Long-term studies support benefits of organic farming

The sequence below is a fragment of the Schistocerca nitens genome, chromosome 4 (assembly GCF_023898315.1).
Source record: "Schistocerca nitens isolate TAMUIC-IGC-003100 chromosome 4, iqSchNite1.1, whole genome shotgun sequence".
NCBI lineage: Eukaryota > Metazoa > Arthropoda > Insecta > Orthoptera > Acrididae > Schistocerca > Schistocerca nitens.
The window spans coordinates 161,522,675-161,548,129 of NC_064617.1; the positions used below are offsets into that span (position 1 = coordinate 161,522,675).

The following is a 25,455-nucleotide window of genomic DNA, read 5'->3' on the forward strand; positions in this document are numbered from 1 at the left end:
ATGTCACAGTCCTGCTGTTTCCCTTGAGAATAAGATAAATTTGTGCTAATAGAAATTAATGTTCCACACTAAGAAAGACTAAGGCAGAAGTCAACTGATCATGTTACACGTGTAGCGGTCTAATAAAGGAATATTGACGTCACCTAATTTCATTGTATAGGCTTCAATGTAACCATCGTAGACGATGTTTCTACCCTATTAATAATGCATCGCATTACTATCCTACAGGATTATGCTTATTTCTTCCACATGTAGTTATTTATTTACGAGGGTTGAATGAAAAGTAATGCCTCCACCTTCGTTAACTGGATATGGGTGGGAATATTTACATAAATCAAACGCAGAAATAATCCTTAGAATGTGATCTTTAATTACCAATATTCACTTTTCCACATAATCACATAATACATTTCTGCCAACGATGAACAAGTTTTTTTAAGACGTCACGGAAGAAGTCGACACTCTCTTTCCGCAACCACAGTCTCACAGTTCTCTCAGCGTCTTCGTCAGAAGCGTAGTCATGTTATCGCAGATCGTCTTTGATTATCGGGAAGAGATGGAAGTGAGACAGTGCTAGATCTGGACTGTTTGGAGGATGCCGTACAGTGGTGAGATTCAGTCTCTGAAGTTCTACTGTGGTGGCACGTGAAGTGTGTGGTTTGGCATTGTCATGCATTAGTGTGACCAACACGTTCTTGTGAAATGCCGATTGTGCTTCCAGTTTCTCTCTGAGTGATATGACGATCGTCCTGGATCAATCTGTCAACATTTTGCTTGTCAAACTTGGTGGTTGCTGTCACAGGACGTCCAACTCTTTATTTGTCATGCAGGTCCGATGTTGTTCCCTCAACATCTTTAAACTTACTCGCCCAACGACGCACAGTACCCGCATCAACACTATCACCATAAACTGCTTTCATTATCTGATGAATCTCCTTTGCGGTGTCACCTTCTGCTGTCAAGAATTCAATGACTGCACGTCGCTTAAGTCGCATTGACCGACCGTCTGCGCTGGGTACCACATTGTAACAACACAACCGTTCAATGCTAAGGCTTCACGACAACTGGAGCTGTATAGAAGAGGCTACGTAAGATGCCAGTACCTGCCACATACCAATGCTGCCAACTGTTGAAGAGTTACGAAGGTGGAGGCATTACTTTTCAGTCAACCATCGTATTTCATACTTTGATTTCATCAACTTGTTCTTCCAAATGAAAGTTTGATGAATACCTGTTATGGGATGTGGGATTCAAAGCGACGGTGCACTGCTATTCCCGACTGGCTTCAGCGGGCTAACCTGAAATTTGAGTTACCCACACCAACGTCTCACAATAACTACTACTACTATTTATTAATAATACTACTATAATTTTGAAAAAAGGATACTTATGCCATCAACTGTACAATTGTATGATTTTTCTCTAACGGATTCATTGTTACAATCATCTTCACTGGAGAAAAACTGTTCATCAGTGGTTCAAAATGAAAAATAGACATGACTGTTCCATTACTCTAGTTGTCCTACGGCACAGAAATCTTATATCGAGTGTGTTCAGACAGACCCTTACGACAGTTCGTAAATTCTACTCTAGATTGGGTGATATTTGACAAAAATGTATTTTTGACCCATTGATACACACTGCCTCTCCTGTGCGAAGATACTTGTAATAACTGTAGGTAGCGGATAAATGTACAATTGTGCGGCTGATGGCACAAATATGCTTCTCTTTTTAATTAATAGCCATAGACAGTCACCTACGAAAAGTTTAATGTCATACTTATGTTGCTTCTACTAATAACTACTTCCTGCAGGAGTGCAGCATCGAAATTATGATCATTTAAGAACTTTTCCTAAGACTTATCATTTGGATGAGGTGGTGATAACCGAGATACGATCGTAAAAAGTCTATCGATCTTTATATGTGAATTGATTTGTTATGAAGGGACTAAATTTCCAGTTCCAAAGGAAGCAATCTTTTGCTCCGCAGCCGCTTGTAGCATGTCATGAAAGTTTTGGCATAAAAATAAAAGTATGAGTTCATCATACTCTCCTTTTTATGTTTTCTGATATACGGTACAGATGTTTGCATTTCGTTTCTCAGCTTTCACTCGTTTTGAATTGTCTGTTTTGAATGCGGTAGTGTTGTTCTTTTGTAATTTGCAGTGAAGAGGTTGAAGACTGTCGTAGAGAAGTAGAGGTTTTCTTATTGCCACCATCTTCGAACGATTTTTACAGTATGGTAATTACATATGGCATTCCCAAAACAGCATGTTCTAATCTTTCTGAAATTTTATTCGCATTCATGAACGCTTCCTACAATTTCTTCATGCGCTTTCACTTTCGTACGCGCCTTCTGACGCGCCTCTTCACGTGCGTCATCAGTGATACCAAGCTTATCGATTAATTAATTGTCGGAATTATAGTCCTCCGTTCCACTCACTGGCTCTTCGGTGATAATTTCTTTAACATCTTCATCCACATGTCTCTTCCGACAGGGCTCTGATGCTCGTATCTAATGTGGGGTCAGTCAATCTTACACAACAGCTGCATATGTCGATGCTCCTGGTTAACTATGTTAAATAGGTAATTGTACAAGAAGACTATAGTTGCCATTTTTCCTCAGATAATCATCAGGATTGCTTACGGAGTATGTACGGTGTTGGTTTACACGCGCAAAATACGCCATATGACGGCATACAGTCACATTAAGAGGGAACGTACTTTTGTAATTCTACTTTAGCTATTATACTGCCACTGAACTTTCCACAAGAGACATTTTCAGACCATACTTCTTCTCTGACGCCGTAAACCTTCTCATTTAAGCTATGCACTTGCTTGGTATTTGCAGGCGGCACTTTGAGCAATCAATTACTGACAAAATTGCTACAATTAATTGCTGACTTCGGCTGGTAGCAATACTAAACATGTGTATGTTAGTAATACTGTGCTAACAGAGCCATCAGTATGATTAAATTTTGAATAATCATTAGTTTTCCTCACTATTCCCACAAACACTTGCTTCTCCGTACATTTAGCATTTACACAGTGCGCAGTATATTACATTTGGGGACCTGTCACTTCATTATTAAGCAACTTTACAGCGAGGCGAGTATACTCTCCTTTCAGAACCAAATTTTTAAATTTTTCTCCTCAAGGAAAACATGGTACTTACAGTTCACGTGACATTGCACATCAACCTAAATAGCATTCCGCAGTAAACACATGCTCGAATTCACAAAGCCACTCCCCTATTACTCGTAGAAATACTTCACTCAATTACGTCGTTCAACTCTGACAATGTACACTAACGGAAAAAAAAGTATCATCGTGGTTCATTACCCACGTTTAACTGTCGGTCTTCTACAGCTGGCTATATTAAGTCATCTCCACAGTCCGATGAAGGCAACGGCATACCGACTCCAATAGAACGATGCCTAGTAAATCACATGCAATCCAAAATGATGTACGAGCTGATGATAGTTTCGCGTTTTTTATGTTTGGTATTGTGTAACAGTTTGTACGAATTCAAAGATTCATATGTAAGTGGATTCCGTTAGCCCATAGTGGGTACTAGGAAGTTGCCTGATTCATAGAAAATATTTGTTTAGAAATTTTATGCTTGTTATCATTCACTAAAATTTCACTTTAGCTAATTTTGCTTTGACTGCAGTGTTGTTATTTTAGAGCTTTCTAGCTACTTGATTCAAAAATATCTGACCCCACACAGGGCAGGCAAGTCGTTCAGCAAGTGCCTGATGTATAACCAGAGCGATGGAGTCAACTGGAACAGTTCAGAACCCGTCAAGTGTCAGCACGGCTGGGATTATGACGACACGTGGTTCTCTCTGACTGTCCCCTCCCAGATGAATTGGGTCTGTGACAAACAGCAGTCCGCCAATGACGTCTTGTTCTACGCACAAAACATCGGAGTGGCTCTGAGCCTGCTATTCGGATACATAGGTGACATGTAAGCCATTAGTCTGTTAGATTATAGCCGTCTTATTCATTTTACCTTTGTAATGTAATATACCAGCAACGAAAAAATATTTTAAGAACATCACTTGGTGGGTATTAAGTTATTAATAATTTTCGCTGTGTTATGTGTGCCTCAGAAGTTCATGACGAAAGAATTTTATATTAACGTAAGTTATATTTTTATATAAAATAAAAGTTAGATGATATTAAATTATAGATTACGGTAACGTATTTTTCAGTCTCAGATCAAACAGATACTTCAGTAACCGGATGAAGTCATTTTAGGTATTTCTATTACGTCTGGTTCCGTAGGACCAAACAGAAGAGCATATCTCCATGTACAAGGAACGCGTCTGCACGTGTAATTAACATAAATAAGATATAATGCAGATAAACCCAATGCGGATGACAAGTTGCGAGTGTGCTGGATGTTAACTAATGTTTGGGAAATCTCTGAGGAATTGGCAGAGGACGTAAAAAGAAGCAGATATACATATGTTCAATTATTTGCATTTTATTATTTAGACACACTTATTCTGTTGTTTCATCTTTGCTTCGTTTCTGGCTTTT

A new paper published in the journal Sustainable Agriculture Research examines results from six of the oldest grain crop-based experiments comparing organic and conventional farming methods with the goal of communicating both the benefit of long-term comparison trials and environmental and economic findings for organic agriculture. Although these long-term organic farming system experiments were established to gather baseline agricultural data, they have provided evidence suggesting that transition to organic from conventional agricultural production can be done successfully. Long-term experiments analyzed include the Farming Systems Trial conducted by the Rodale Institute, the Sustainable Ag Farming Systems at the University of California at Davis, the Variable Input Crop Management Systems at the University of Minnesota, the Wisconsin Integrated Cropping Systems Trials at the University of Wisconsin in Madison, the Beltsville farming systems project at USDA-ARS in Beltsville, and Long-term Agroecological Research at Iowa State University. All of the studies showed an increase in soil health, productivity, water quality, and economic benefits for farmers when they employed organic systems. “These results suggest that organic farming practices have the potential to reduce nitrate leaching, foster carbon sequestration, and allow farmers to remain competitive in the marketplace,” the authors concluded.